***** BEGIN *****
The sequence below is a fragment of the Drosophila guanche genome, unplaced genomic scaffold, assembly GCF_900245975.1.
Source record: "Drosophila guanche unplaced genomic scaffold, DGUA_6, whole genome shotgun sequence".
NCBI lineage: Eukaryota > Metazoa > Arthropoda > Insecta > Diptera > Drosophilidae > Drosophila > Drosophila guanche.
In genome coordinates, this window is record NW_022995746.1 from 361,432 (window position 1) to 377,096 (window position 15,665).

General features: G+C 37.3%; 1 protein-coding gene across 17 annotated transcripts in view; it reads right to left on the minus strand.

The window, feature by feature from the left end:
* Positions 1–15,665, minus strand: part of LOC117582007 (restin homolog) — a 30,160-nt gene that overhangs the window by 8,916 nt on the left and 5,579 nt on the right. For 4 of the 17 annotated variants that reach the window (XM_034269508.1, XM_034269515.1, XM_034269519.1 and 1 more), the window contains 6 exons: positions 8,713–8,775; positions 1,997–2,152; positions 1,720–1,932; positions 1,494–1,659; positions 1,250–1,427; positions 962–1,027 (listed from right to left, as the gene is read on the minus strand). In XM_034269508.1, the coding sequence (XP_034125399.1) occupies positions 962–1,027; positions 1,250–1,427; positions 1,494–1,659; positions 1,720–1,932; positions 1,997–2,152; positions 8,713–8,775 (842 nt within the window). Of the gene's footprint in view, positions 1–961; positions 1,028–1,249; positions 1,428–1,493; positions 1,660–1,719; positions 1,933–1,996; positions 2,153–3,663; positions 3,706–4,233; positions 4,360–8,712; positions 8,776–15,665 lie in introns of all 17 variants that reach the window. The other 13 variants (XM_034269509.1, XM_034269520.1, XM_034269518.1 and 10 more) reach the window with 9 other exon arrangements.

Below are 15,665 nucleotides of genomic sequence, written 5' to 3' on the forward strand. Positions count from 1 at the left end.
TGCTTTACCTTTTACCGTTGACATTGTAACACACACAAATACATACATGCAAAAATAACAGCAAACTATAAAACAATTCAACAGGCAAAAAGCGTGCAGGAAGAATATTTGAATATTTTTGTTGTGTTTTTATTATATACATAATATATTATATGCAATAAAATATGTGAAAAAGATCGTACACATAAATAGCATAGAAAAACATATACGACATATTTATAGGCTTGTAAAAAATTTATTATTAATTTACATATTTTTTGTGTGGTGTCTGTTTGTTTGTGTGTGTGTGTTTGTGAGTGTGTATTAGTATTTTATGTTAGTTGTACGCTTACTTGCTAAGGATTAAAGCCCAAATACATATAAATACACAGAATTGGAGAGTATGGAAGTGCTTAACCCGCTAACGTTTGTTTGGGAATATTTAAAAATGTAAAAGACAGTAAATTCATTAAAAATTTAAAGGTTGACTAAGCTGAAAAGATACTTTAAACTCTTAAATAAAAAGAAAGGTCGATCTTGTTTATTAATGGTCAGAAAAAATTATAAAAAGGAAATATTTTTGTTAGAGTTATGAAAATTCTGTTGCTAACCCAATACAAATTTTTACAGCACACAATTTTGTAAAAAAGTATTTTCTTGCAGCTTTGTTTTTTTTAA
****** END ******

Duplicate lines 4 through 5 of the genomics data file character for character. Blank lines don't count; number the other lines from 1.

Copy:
In genome coordinates, this window is record NW_022995746.1 from 361,432 (window position 1) to 377,096 (window position 15,665).

General features: G+C 37.3%; 1 protein-coding gene across 17 annotated transcripts in view; it reads right to left on the minus strand.